Home is not a place, but the memories we carry in our hearts, feelings and nostalgia we carry within us. Regardless of where our travels take us, we bring pieces of home along through the flavors, sensations, people and stories that shaped our younger days. No matter how far we travel, home remains alive within us through them.
My father had forwarded a beautiful message and it was thought provoking. This being my garden of thoughts, I feel this needs to be here. I’ve refined it with some modifications and I’m posting it here.
The Permanent Address
I was 9 years old when my father received orders of transfer to a small village in Rajasthan. We were living in Ahmedabad at the time, and my father was in the process of building a new house next to our ancestral home.
I had witnessed him grapple with countless numbers, managing loan accounts of his staff, assessing fixed deposits, and leaving question marks scattered over blank spaces in the total.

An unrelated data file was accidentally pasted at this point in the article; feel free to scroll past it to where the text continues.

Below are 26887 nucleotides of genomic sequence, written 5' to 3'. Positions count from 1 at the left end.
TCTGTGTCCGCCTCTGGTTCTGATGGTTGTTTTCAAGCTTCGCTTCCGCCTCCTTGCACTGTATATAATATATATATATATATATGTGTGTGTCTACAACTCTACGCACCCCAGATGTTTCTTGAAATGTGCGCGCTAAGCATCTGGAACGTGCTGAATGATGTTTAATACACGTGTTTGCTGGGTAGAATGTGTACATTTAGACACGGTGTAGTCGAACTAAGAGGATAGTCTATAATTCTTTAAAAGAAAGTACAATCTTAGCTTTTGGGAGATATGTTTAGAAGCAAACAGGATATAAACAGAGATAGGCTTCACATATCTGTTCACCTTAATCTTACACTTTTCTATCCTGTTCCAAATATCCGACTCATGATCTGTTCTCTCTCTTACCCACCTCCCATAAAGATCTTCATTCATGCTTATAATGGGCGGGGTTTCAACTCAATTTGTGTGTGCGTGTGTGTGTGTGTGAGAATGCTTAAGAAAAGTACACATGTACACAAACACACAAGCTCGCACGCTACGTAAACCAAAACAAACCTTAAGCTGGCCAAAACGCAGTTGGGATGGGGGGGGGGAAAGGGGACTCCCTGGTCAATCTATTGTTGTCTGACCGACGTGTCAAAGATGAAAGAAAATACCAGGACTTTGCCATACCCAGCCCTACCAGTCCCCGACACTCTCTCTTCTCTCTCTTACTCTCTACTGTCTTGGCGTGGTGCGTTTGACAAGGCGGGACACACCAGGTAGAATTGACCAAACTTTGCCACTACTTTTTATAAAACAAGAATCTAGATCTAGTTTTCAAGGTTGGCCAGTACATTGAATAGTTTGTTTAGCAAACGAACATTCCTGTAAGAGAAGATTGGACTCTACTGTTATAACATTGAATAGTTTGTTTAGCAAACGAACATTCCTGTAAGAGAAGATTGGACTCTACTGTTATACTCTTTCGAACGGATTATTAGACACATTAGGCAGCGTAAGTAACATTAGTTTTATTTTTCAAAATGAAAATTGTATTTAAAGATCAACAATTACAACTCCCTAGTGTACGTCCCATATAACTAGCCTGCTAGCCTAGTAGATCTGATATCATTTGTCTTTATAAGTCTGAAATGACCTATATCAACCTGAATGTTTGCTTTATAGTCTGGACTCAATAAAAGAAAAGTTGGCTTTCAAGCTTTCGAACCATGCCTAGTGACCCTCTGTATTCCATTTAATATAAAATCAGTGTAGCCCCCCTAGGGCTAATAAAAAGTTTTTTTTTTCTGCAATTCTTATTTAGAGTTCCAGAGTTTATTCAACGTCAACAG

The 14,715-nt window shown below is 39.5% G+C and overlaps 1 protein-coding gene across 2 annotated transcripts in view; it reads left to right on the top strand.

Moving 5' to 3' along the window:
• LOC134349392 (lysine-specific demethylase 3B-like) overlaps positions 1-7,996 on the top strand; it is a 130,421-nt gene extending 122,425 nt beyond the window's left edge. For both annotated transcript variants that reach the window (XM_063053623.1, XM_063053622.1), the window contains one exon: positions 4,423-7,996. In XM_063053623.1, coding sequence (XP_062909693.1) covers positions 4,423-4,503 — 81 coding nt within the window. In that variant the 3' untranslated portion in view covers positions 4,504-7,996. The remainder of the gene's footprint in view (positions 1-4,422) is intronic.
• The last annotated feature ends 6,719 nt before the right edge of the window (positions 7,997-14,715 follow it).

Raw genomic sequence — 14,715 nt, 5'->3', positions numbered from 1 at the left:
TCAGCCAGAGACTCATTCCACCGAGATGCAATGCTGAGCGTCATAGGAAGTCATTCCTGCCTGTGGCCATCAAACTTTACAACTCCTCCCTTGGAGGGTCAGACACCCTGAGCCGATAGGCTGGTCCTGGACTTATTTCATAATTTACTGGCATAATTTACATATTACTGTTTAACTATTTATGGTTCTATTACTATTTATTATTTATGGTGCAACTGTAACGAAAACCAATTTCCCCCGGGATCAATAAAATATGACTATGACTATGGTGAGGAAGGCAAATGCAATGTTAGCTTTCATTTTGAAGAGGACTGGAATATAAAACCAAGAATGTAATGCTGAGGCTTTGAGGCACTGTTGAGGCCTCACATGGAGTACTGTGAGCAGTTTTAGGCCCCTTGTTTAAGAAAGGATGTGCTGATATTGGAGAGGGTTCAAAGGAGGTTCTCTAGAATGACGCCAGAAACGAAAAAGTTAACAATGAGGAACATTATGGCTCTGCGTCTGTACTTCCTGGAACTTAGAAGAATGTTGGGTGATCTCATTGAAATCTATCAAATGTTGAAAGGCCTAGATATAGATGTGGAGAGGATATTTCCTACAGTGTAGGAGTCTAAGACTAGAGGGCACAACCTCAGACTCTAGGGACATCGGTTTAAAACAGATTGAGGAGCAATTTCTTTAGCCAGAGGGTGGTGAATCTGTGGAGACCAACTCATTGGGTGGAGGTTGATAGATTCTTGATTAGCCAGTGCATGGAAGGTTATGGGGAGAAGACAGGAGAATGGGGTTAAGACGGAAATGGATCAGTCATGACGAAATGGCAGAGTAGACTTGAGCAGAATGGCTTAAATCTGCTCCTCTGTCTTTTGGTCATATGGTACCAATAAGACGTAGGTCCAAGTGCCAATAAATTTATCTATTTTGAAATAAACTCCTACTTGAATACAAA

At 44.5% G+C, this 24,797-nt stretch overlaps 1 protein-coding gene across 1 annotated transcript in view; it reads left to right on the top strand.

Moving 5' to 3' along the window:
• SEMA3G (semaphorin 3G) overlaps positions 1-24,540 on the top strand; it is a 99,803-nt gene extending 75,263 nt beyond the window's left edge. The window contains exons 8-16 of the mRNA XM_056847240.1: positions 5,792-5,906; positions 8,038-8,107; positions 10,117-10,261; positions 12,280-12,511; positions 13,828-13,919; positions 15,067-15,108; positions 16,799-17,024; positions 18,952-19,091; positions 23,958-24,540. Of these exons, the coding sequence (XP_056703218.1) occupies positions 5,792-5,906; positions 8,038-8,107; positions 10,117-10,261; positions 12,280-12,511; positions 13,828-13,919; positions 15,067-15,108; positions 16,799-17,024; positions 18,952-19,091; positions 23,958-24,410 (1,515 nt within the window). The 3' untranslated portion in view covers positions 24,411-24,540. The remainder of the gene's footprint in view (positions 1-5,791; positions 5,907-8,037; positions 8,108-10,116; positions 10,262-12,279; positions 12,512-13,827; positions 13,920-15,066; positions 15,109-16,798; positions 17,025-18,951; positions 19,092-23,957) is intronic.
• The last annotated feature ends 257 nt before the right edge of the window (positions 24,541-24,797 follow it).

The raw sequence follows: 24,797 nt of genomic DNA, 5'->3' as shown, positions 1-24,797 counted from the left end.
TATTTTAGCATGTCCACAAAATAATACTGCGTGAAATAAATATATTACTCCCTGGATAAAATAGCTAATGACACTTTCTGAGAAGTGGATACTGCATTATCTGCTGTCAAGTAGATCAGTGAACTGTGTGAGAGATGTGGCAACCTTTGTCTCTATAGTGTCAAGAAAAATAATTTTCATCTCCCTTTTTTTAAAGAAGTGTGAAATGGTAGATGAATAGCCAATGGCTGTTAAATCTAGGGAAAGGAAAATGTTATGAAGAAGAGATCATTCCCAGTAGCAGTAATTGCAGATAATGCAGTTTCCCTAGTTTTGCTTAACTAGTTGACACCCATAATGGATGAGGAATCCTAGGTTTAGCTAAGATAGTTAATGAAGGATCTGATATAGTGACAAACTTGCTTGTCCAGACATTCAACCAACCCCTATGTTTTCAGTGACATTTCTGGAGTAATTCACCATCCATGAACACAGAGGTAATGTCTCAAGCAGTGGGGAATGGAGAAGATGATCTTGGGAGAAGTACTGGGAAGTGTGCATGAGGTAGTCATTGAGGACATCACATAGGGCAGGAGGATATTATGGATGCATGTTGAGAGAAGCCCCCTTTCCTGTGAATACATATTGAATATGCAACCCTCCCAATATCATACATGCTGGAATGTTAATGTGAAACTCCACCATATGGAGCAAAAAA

Building a house is a once-in-a-lifetime effort for most people, so everyone goes Building a home is often a singular endeavor, a once-in-a-lifetime investment that pushes one to the limit. Despite all efforts, one always finds their dream home one room short. Renowned poet Javed Akhtar, captures this sentiment eloquently, “In Bombay, there’s but one sorrow, everyone’s home lacks one more room.”
The joint family home that I grew up in housed 14 people, from the ages of 5 to 95. Now, I observe both houses standing deserted, with nature reclaiming the garden that my mother once lovingly nurtured. The Plum, the Moringa, a few Sorrowless trees, Neem and Bodhi, persist. Yet, all aesthetic pleasures are ephemeral and delicate, succumbing to the relentless law of entropy. The vibrant blooms have all vanished. I often ponder about the fate of the peacock family that used to feed from my mother’s hand. Where are the nightingales, sparrows, parrots, pied flycatchers, cuckoos, and the large group of monkeys that would periodically disrupt the tranquility?